Evidence details Shunick's fight for her life

by Leslie Turk

Mickey Shunick fought for her life, and the evidence of that struggle was critical in Brandon Scott Lavergne's arrest and prosecution. As The Independent reported last week, the state confirmed Friday that it reached a plea agreement Aug. 7 with Brandon Scott Lavergne to spare the registered sex offender's life in exchange for information on the murders of Mickey Shunick and Lisa Pate.

Photo by Travis Gauthier

In state district court today, Lavergne changed his not-guilty pleas to guilty and will spend the rest of his life doing hard labor at Angola, where he was immediately taken after today's court appearance.

The state's evidence laid out the details of Shunick's May 19 struggle with her attacker, leaving him with several stab wounds and nearly severing his finger. His suspicious injuries and the arson he committed to destroy evidence led to the first real break in the case, a tip Lafayette Police received June 14.

Assistant District Attorney Keith Stutes confirms that the state would not budge on a plea agreement unless Lavergne told them how he killed Shunick and Pate. Lavergne also had to tell authorities where to find Shunick's body. He pointed out the Evangeline Parish location on a map last week but did not physically lead investigators to the site, Stutes says. Lavergne was out and about that day, however, re-creating the entire incident for investigators.

The evidence presented in court today revealed that Lavergne trailed Shunick on the morning of May 19, even switching lanes to follow her. Lavergne had been driving around that night in his white Chevrolet Z71, making several calls to escort services from his cell phone. About mid-way between Dean Street and Coliseum Road, he struck her bike and she was thrown from it. He approached her and some sort of encounter ensued, after which Lavergne insisted she get into his truck. The court documents state that she was enticed, persuaded or forced into his truck, Lavergne had a knife and a gun in his possession, and her damaged bike was placed in the bed of the truck.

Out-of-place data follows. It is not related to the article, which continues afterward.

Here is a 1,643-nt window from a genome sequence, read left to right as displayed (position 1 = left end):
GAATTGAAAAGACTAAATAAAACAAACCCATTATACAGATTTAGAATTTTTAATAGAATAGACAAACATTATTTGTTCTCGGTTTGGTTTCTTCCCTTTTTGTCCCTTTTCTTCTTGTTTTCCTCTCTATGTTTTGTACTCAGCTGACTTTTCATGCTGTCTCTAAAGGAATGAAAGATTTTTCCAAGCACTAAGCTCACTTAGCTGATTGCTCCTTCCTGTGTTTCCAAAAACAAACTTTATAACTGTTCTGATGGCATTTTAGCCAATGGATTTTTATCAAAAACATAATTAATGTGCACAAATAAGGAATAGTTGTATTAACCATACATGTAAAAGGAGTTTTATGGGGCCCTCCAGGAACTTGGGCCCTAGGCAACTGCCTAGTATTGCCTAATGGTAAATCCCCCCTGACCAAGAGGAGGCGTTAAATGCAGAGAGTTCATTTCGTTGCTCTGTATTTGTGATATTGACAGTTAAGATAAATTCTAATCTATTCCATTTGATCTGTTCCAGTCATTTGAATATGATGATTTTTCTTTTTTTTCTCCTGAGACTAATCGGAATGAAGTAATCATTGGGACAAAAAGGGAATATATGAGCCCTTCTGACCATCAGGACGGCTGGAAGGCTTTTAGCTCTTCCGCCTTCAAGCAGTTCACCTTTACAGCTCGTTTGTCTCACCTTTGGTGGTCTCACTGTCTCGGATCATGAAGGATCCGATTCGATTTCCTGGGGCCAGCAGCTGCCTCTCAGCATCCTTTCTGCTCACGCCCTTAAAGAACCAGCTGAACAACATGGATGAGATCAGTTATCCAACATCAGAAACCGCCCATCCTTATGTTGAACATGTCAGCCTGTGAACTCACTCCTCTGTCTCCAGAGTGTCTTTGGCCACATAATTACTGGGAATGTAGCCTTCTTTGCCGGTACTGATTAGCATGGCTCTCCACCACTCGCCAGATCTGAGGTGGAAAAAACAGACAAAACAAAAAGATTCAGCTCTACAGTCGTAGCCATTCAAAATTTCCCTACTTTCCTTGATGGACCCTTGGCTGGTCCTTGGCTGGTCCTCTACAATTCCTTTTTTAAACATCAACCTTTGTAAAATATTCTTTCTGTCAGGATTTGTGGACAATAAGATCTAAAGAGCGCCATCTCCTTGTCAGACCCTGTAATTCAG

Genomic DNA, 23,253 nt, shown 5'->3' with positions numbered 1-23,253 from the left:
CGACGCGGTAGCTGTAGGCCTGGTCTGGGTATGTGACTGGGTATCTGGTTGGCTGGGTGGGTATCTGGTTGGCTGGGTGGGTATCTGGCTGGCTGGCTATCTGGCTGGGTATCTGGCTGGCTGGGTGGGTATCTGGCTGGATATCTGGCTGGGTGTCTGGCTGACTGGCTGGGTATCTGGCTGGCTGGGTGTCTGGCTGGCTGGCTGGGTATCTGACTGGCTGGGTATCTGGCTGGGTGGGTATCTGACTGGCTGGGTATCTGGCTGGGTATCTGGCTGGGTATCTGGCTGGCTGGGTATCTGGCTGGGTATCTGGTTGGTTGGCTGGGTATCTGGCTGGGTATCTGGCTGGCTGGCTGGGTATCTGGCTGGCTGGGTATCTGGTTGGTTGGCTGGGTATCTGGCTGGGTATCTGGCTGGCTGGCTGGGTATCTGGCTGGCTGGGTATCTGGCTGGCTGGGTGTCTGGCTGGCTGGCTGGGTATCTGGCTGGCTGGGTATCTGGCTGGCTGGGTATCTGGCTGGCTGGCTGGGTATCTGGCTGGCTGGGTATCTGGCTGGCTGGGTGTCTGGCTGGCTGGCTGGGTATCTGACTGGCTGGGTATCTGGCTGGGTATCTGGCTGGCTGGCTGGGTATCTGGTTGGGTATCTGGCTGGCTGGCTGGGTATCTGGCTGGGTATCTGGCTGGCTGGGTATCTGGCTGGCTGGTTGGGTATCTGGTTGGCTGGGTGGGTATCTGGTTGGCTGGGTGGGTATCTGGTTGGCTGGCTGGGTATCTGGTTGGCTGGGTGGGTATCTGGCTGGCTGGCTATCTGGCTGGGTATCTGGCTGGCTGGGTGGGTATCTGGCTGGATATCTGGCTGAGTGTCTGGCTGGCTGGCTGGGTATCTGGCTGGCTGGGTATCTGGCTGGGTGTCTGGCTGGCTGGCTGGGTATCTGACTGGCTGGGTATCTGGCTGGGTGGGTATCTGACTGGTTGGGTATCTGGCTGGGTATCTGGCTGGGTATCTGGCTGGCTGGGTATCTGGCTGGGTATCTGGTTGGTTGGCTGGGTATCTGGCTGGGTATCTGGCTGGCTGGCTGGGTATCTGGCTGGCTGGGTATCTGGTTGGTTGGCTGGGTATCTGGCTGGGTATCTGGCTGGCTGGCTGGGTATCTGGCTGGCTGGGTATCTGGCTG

When Lavergne was driving away from the scene, Shunick grabbed her cell phone and attempted to make a call, at which time

Photo by Travis Gauthier

Lavergne threatened her with his knife. Shunick maced him and managed to get the knife from him, delivering several life-threatening stabs. When he tried to grab the knife, she cut the tendons in his hands, prosecutors said, but Lavergne was able to wrestle the knife from her. He stabbed her at least four times, and she fell over. He could not feel a pulse.

Believing she was dead, he drove for 30 to 40 minutes to a sugar cane field in north Acadia Parish to dump her body. "Suddenly, Mickey jumped up," the statement reads. She got the knife again and lunged at Lavergne, stabbing him in the chest. Lavergne pulled out his semi-automatic gun and shot her in the head, killing her instantly.

The evidence shows that he drove to his home with her lifeless body in the passenger seat. He attempted to clean his wounds before driving her to Evangeline Parish to bury her, but because of the severity of his cuts, he was unable to dig a grave and left her body there in a nearby tree line. He covered it with branches and debris.

On the way to see a friend out of town to help establish an alibi, Lavergne dumped the bike off of the Whiskey Bay exit and was later treated for his injuries at a New Orleans hospital. When he returned May 20, he went to the Evangeline Parish site and buried her body. He then went home to burn her book bag and other evidence, according to the court document.

Photo by Travis Gauthier

The evidence laid out in the Pate Case reveals that Lavergne and Pate spent several days together in mid-1999. When she asked to return home to see her children, he refused. Lavergne attacked and killed her, choking and smothering her with a plastic bag, after she tried to steal his keys and wallet in order to leave.

Though Lavergne was initially uncooperative with officials, Stutes says the "bombshell of a double indictment" likely weighed heavily on his decision to cooperate. "He hit the wall at some point," the prosecutor says. Stutes would not say what additional evidence the state had in the Pate case that helped secure an indictment this time around. In 2008 an Acadia Parish grand jury found that there was not sufficient evidence to indict Lavergne for second-degree murder.

Stutes says he is unaware of any other cases involving Lavergne but did confirm that evidence taken during a search of Lavergne's home may lead to additional investigations.

Friday's hearing brings a devastating close to the disappearance of Mickey Shunick, a story that captured hearts and headlines both locally and nationwide. Lavergne's plea agreement was reached Aug. 7, just 20 days after Stutes secured the indictment.

Defense attorney Burleigh Doga described his client as "very, very remorseful," noting that he was crying in court today during Stutes' telling of the Shunick murder (Lavergne's back was to the courtroom). Doga says his client made it clear that he wanted to avoid putting the victims' families and his own family through a lengthy capital murder trial.

Read the full court document here.